I am pretty scared, I am at the stage of fiberglassing the hull of my kayak. And despite all the information in the manual (Pygmy), I need any advice or technique available or used by you Guys.
I just glassed the hull of my boat last night. It’s my first time, too. Things went pretty smoothly.
My kit is a Shearwater Merganser 17’. Just drape the glass over the boat with a few inches hanging off the end and trim all the way around, leaving a couple of inches hanging off the shear line. Then take a DRY brush and, beginning in the middle of the keel, gently brush the glass towards the ends of the boat and toward the edge of where the deck and hull meet. This will get most of the wrinkles out before you apply the epoxy. Then doing the same thing with the epoxy. Mix up a cup or two at a time and pour out. Use a squeegee to spread it out away from the keel and away from the middle. Don’t hold epoxy in the cup too long because it will cure too quickly. Get it on the boat, then work it. Make sure the glass get soaked up and clear with no bubbles.
The scariest part is just thinking about it, not too bad once you start. Just be patient.
P.S. There are a lot of builders out there with a lot more experience than me, so I apolgize in advance if I left anything out.
go there without delay,if you really want help/advice there isn’t a better resource.
for Systems3 and 75+temps mix up less than two cups if you’re unsure on the squeegeing experience. Make SURE the squeegee doesn’t have any nicks or rough edges. Run some 400 grit sandpaper of the edge.
I can only get my shop up to about 55 degrees, how screwed am I for that step? The viscousity of the resin is pretty thick. Lots of work time though.
Try to get shop a bit warmer.
Super clean surface before laying glass down / wetting out. Drape glass gently and keep it clean( off the floor or dusty table) too. Beware of the wood drawing resin out from glass… keep it juicy until at last ready to squeege final strokes… suggest doing this first ply as the day cools rather than warms … less air potential under laminate.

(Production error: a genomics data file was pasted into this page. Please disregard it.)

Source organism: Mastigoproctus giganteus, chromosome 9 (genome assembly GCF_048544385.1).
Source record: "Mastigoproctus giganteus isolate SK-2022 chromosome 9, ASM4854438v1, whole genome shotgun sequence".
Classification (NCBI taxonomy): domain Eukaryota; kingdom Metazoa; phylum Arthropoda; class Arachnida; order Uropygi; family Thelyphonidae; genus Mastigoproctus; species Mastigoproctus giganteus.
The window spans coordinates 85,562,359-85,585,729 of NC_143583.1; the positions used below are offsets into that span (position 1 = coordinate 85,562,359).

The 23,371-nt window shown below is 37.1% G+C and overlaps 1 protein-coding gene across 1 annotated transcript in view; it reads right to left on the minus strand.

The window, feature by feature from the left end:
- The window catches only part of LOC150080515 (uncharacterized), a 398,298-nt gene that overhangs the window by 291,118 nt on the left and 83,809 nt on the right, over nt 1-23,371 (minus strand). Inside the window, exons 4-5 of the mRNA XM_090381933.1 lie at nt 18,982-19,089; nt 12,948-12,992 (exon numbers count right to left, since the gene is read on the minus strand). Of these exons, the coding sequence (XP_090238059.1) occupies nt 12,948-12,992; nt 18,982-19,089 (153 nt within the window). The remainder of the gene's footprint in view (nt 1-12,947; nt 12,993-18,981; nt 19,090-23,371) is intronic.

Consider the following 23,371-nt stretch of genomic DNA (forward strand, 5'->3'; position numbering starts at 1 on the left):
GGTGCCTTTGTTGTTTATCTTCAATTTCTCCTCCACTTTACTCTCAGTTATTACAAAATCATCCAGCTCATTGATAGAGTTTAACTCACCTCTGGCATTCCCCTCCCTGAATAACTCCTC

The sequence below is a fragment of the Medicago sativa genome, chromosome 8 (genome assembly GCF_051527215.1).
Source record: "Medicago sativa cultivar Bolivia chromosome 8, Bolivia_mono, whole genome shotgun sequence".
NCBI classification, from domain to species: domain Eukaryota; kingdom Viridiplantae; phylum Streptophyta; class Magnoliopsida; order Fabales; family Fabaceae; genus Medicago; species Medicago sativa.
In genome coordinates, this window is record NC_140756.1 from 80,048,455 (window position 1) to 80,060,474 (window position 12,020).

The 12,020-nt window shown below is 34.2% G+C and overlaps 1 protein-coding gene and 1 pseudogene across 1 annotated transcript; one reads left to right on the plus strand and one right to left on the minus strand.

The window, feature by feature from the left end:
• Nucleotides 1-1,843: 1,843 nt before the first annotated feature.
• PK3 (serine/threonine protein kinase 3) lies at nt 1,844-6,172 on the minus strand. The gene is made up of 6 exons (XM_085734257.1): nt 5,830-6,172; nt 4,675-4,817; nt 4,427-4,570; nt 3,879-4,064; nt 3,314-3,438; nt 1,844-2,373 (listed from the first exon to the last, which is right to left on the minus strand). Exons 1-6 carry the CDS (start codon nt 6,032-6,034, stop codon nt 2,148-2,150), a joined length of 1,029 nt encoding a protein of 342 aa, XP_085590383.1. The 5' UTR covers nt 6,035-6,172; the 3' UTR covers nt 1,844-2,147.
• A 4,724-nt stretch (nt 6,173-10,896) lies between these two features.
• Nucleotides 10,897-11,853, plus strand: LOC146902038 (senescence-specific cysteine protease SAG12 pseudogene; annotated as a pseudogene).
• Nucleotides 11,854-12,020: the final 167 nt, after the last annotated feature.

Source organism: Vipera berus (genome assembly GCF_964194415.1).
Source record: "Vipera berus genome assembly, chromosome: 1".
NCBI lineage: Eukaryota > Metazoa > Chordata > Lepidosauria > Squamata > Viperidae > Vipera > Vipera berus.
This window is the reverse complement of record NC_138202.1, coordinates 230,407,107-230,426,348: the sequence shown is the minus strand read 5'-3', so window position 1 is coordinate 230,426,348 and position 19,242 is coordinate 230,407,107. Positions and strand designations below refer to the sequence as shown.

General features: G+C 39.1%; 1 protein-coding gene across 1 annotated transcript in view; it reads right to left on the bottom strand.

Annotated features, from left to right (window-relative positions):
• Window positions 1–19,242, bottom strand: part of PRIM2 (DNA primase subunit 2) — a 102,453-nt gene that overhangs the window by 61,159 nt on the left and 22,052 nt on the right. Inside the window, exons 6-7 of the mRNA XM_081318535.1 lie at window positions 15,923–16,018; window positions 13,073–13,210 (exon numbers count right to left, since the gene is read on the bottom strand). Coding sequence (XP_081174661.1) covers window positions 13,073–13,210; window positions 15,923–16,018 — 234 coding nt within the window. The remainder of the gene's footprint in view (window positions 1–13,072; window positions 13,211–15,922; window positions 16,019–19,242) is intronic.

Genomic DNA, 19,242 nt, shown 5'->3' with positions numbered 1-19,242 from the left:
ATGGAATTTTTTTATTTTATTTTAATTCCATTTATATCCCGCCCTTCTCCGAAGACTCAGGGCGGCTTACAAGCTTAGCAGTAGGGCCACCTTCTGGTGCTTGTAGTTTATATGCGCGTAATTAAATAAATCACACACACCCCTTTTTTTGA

55* is OK
depending on your hardener. I use System Three stuff and have glassed as low as 40*
Best to heat the shop as warm as possible, then once you start spreading epoxy let the temp start to fall off. If the temp of the wood is decreasing it will help draw the resin into the wood. If you spread the resin and then increase the temp the wood will expel gasses and create air bubbles. Also check the resin for bubbles for a few hours after you are done wetting out. The air bubbles can be popped with a dry foam brush.
I pre coat my hulls before glassing, this makes it much harder to starve the glass of resin and also helps keep the air bubbles to a minimum. But there are alot that don’t bother with this step.
Cold shop, warm resin
You can warm the resin easily with a 60 watt lightbulb. Put the bare bulb upright with the resin and hardener in close proximity. Cover everything with a cardboard box. This will warm the resin, but not get it too hot. Once you dump it on your boat, the increase in surface area will keep it from kicking too soon. Squeegee away and enjoy the transformation from a white ghost to a nice wood boat. (That’s the coolest part, I think)
You can also do the same thing with an old heating pad set on the middle setting.